NEW YORK - In March, when a significant portion of the city’s non-essential workforce began working remotely, the shift was made out of necessity.
Coronavirus cases were on the rise and Governor Cuomo began implementing restrictions on how many people could be in a building at any given time.
What You Need To Know
- Some familiar with the tech industry say the coronavirus crisis accelerated the need for a telecommuting plan.
- Some CEO’s are looking at working from home as a way to cut costs during tough economic times.
- Talent recruiters for NYC’s tech industry say they don’t believe all companies will move to working exclusively from home.
- If companies do not return to their offices, analysts say the businesses around them may suffer if workers stay home.
For the CEO of Small Planet, a Brooklyn-based web and app developer, making the changes has led to a realization.
“We can do our work remotely and very effectively,” said Gavin Fraser, the CEO and Founder of Small Planet.
Fraser has even considered making the move permanent.
He said employees recently filled out a survey and indicated whether they would like to continue working remotely or return to the office. Fraser found that his employees were split about 50/50.
The decision Fraser and other NYC-based tech companies make about their office space could have an impact on the local economy.
“I think that the businesses that depend on Manhattan office towers being full, you know the restaurants and services companies that service those employees are going to feel an impact,” said Fraser.
Others in the industry agree with his assessment.
“If more companies in New York support remote work that means that there are going to be greater vacancies in these commercial buildings,” said Tarek Pertew, Founder of Uncubed, which recruits talent for NYC’s tech companies.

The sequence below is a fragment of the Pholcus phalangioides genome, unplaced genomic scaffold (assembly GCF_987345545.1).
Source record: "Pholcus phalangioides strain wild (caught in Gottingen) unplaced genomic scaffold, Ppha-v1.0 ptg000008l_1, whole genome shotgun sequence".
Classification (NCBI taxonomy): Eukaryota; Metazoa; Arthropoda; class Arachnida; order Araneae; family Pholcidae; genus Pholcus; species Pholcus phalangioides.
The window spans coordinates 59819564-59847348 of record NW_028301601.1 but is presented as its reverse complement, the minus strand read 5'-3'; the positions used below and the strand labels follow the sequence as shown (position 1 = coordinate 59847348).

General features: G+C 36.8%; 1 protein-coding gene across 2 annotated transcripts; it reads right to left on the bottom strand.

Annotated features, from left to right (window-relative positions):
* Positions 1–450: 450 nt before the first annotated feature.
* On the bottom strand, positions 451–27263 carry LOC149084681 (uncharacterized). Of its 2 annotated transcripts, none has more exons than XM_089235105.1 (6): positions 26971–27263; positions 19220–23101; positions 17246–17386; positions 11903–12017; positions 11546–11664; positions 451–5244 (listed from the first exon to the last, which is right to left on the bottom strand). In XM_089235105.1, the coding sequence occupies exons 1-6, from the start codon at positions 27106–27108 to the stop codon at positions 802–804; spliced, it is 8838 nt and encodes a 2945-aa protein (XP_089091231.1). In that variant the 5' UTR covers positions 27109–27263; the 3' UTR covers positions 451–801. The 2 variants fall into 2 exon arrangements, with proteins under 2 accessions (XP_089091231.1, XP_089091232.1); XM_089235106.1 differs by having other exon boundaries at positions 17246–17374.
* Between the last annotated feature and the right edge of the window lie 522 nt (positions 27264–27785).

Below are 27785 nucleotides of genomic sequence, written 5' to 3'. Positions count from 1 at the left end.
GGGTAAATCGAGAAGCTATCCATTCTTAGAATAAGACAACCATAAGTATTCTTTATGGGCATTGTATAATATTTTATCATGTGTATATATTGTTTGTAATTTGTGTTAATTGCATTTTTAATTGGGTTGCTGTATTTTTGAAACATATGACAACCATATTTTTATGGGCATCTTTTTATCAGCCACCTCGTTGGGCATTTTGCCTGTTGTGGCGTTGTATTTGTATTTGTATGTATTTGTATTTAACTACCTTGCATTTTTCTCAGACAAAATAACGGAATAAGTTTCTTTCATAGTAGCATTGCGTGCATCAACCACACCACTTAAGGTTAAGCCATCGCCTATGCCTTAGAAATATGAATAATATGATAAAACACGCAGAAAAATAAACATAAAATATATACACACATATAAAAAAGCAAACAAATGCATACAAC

Some CEOs see savings in shifting towards an entirely remote workforce.
Those familiar with the industry say that some CEO’s rationalize that if productivity has remained high during the pandemic, that spending so much money on office space doesn’t make sense.
“I don’t know a single one of the companies Ive invested in, and I’ve invested in 50 or 60 companies who are still active, who has renewed a lease or taken new space,” said Charlie O’Donnell, Partner at Brooklyn Bridge Ventures.
“I think a lot of the younger start ups and companies that really have not proceeded beyond 50 employees have that better flexibility,” said Andy Saldana, Executive Director of the NY Tech Alliance.
Several tech giants, including Twitter and Google, have announced they’re offering employees the option of working from home, indefinitely.
Recruiters believe talent will now be looking for these kind of options going forward but don’t believe the industry will abandon its office space on a wide scale.
“We talk to candidates all day long and some are saying ‘im so glad I’ve had the opportunity to work remotely’. There’s also a good number of people that really thrive off of the social benefit of being around other people," said Tatiana Becker, the founder of NIAH recruiting.
Whatever is in store, city officials told NY1 news that they are aware but aren’t worried yet about the changes a more remote workforce could mean for the city.
“Everybody just keeps on rolling and that‘s what is so great about New York. You know, we’ll see lots of things change. There are still silver linings in some of the innovation that’s happening and people’s ability to adapt," said Lindsay Greene, Chief Strategy Officer at the city's Economic Development Corporation.